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Where exactly does this number come from . . . . and what affects it? I thought I knew, but . . . .

Bought our '17 Premiere about 8 months ago with about 20K on it. The Lifetime number was only 55 point something, which I thought was awfully low - Even if it had been driven using the ICE 90% of the time, I would have expected it to be higher than that

Drove it home 1,000 miles largely using the ICE and if the number changed at all, it was only a tenth or two - I didn't really notice. Over the next several months and 2,500 or so miles, 90% or more of which were all electric miles, the number slowly crept up to about 57.5 - I regularly see MPGe numbers around 100 or better when driving the car

Then one day out of the blue, the Lifetime MPGe number all at once reset to 50.0 and stayed there for 2 or 3 weeks. Now it's reset again to 52.0 and hasn't changed at all the last several times I've driven it. Mileage is now a little over 25,000 and 90 or 95% of the last 4,000 miles have been electric and the worst MPGe I think I've ever seen has been in the high 80's . . . . but the Lifetime MPGe is worse than when I bought the car!

Whats really strange is the overnight reset from 57.5 down to 50 . . . . and then another reset from 50 to 52. Anyone have any idea as to what I'm seeing and what it means?

Don
Consider this possible scenario. The original owner of your 2017 Volt had purchased the car to drive his five day a week, 134.9-mile round-trip commute, and drove it for 30 weeks (150 commutes). Each day he used up the full charge, driving the rated 53 ev miles on the way to work, and then drove the rest of the way to work, and all the way home again, on gas (81.9 gas miles, 1.95 gallons @ 42 mpg). He then realized that a Bolt would allow him to make the commute on electricity only with no range anxiety, so he bought a Bolt and sold the Volt, which you then bought.

On each of those 150 days of driving, he used one half gallon of "energy equivalent" electric fuel (i.e., the 0.5 Ge in one full charge) and 1.95 gallons of "energy equivalent" gas fuel (i.e., 1.95 gallons of gas = 1.95 Ge of gas), so his daily "combined MPGe" was 134.9 miles/2.45 Ge = 55.1 MPGe.

During those 150 days, he drove (150 x 134.9=) 20,235 miles, and used ~292.5 gallons of gas (=292.5 Ge of "energy equivalent" gas fuel) and 150 full charges (@ 0.5 Ge per charge = 75 Ge of "energy equivalent" electric fuel).

20,235 miles/(292.5 + 75) Ge = 20,235/367.5 = 55.1 MPGe.

Of those 20,235 miles, 7,950 were ev miles (39.3%) and 12,285 were gas (60.7%). MPG = 69.2

Then you drove it home, adding ~1,000 gas miles to the existing ~20K miles and ~23.8 Ge to the lifetime Ge fuel consumption.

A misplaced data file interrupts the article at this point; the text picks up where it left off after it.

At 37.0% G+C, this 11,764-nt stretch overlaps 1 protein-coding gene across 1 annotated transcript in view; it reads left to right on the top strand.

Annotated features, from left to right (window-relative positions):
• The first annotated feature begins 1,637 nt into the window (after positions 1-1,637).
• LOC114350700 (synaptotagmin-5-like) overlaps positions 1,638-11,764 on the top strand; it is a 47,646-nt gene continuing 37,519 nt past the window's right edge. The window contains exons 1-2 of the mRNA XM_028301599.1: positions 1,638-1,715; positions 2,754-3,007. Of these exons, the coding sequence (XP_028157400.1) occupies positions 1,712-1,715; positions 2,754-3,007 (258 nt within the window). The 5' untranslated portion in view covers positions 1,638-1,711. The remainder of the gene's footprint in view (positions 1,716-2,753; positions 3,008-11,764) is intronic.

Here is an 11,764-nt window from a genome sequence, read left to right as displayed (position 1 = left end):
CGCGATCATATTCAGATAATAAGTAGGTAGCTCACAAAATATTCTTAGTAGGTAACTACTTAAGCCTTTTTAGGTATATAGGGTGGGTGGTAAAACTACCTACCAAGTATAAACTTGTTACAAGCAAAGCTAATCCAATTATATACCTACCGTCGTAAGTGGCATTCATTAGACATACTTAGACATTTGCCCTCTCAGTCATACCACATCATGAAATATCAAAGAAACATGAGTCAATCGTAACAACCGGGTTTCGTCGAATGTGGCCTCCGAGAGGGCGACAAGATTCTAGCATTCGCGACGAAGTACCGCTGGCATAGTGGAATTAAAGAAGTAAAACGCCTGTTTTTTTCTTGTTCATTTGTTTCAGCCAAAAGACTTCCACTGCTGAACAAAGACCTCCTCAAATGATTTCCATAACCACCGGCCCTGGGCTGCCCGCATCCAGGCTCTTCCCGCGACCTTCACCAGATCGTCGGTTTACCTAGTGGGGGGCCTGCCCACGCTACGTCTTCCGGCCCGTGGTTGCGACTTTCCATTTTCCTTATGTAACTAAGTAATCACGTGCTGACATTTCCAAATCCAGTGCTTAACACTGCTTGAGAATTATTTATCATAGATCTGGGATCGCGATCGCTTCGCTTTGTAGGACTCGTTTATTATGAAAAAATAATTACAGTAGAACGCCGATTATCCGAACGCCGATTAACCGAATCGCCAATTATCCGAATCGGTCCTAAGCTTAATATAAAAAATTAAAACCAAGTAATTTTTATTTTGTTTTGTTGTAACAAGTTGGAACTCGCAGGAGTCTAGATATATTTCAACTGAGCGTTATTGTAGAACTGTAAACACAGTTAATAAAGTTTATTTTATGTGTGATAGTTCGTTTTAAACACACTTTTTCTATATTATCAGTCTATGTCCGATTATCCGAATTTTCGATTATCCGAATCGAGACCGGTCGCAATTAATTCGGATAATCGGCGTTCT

As you arrived home with your Volt, the Lifetime MPGe = 21,235 miles/391.3 Ge = 54.3, i.e., not much of a drop from 55.1.

You then started using the car, and added an additional 2,500 miles... let’s say 3.3% gas (84 miles = 2 Ge) and 2,416 miles on battery (/106= 22.8 Ge electricity)

At that point the Lifetime MPGe = 23,735 miles/416.1 Ge= 57.0

You then added another ~1,500 miles... let’s say 9.8% gas (147 miles = 3.5 Ge gas) and 1,353 miles on battery (/106 = 12.8 Ge electricity).

Lots of ev driving, not much gas, but still, Lifetime = 25,235 miles/432.4 Ge = ~ 58.4 MPGe

I don’t know what’s happening with the overnight resets of your Volt’s Lifetime MPGe. It sounds like a glitch.

As for the other issues, as long as you are driving reasonably efficiently in Electric Mode, you should regularly see trip ev MPGe numbers of 100 or better when driving the car (window sticker rating is 106 MPGe). That number is related to your driving that day, not to a Lifetime number. Even when gas is used, the trip ev MPGe applies only to the electric miles. The combined MPGe at the top left of the display will start to decrease once you start using gas during a trip.

Your Volt’s current lifetime fuel consumption has about three times as much Ge gas consumption as Ge electric consumption, and because the distance you need to drive to use 1 Ge of gas is so far (106 miles at window sticker ratings), it takes a lot of gas-less ev-only driving to increase the Lifetime MPGe number. Do you really care, as long as the trip ev MPGe is showing that you are reasonably efficient at driving your Volt in Electric Mode?
 

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You're correct for the MPG rating. What we were talking about is "Combined MPGe" which is a somewhat useful measure that takes into account how efficiently you drive even on electric -- you can get to it by clicking on the MPG box on the main energy display. The combined lifetime MPGe shows up just below the box.
Wow, I have never looked at that. Never even knew it was there. I am not sure I will ever pay much attention to it either. Maybe I am wrong, but I have always thought of MPGe as an artificial, non-scientific, bureaucratically developed number used to try to compare Apples to Oranges. Sort of ambiguous. If you wanted to evaluate how efficiently you drive on electricity from one time to the next, I would think KW/mile might be a better number. To directly compare electrical use to gasoline use gets tricky as you are forced to make assumptions that aren't necessarily true and/or consistent. It is seemingly a number that could easily be manipulated one way or the other.